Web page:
RIOT SOX TEE
The outlook was quite bleak for the Riotville nine that day:
The festival almost over, with but one more band to play,
And then when Paramore died down, and M.I.A. did her best,
A pall-like silence fell upon the patrons of the fest.
A straggling few got up to go in deep through the pit. The rest
Clung to the hope which springs eternal here at Riot Fest;
They thought, “If only Jakey could but get a whack at it—
We’d put up even money now, with Jakey in the pit.”
But Prophets of Rage preceded Jakey, as did also Dinosaur Jr.,
And the former was a revolution, while the latter was baked;
So upon that stricken multitude grim melancholy sat,
For there seemed but little chance of Jakey getting to the pit.
But Prophets of Rage played their single, to the wonderment of all,
And Dinosaur Jr., the much loved, lived all over me;
And when the dust had lifted, and all saw what had occurred:
That Jakey was stuck in his trailer, settling the bands’ fees.
Then from fifty thousand throats and more there rose a lusty yell;
It rumbled through the park, it rattled in the El;
It pounded on the skyline and recoiled upon the shit,
For Jakey, mighty Jakey, was advancing to the pit.
There was ease in Jakey’s manner as he stepped into his place;
There was pride in Jakey’s bearing and a smile lit Jakey’s face.
And when, responding to the cheers, he locked up all his shit,
No stranger in the crowd could doubt ‘twas Jakey in the pit.
A hundred thousand eyes were on him as he signed those checks in ink;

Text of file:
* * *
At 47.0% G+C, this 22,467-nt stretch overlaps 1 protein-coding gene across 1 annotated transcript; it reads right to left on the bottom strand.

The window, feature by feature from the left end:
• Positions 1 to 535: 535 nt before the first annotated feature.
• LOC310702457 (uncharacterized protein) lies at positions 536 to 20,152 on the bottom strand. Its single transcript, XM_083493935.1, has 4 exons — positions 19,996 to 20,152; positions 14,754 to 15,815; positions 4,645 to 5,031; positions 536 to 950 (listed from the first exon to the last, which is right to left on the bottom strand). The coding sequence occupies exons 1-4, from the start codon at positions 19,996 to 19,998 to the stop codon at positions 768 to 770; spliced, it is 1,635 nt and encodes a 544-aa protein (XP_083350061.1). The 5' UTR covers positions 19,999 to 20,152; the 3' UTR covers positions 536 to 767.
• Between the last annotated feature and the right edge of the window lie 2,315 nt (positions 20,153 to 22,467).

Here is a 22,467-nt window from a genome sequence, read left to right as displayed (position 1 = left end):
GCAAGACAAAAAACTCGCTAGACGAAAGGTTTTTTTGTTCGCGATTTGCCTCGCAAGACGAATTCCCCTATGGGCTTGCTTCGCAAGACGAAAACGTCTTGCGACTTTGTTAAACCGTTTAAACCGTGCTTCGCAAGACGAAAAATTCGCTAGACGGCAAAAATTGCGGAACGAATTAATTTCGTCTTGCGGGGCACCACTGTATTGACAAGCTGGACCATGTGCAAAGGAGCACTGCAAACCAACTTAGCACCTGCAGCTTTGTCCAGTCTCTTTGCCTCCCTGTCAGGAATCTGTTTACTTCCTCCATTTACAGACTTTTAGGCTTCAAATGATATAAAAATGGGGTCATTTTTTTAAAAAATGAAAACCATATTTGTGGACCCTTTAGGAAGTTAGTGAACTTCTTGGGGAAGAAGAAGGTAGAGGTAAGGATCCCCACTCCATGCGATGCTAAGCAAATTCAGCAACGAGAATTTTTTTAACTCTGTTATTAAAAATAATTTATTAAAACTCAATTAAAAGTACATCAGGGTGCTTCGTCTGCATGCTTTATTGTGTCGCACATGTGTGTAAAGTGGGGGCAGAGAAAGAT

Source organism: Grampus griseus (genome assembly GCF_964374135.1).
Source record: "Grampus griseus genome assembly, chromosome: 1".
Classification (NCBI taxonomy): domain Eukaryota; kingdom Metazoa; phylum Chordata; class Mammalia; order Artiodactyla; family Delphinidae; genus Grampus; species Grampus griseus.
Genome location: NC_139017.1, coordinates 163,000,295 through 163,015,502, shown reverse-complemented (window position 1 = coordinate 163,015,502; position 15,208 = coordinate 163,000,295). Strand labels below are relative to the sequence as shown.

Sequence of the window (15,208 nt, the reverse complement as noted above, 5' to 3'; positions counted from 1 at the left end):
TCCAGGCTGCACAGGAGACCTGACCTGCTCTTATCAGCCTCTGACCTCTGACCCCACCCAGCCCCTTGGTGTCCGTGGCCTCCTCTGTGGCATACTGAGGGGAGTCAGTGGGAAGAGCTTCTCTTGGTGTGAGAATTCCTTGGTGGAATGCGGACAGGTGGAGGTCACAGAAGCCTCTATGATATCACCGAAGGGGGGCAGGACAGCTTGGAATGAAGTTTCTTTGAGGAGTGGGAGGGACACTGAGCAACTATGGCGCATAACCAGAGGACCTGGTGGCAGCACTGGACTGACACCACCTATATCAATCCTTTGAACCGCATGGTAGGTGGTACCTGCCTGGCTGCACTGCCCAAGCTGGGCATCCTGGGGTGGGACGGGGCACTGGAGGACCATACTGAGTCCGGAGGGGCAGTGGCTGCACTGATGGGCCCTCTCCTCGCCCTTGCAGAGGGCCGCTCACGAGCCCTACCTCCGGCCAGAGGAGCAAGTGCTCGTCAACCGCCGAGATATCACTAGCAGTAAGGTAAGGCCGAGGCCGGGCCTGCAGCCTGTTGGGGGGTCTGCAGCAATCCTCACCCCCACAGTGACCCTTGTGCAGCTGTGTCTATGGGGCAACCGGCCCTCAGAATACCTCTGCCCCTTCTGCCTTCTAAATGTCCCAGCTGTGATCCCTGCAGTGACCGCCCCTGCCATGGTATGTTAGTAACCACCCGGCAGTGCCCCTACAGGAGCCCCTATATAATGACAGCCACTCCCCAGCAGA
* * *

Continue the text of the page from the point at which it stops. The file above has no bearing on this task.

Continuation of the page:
Fifty thousand tongues applauded when he was then able to think;
Then while the writhing singer started playing “Boxcar,” Les Paul at his hip,
Defiance flashed in Jakey’s eye, a sneer curled Jakey’s lip.
And now the notes of punk elitism came hurtling through the air,
And Jakey stood a-watching it in haughty grandeur there.
Close by the sturdy talent buyer the music unheeded sped—
“That ain’t my style," said Jakey. “What’s the score?!” the singer said.
From the crowd, filled with people, there went up a muffled roar,
Like the beating of the storm-waves on a stern and distant shore;
“Kiss it! ‘Kiss the Bottle!’” shouted someone on the stand;
And it’s likely they’d have skipped it had not Jakey raised his hand.
With a smile of charity great Jakey’s visage shone;
He stilled the rising tumult; he bade the show go on;
He signaled to the singer, and once more the dun tunes flew;
But Jakey still ignored it and the singer said, “Bivouac!”
“Amazing!” cried the maddened thousands, and echo answered “Amazing!”
But one scornful look from Jakey and the audience was awed.
They saw his face grow stern and cold, they saw his ears strain,
And they knew that Jakey wouldn’t let that song go by again.
The sneer is gone from Jakey’s lip, his teeth are clenched in hate,
He pounds with cruel violence his bat upon the plate;
And now the singer holds the encore, and now he lets it go,
And now the air is shattered by the force of Jakey’s glow.
Oh, somewhere in this favored land the sun is shining bright,
The Cubs are playing somewhere, and somewhere hearts are light;
And somewhere folks are laughing, and somewhere punters shout,
But there is no joy in Riotville—Mighty Jakey has passed out.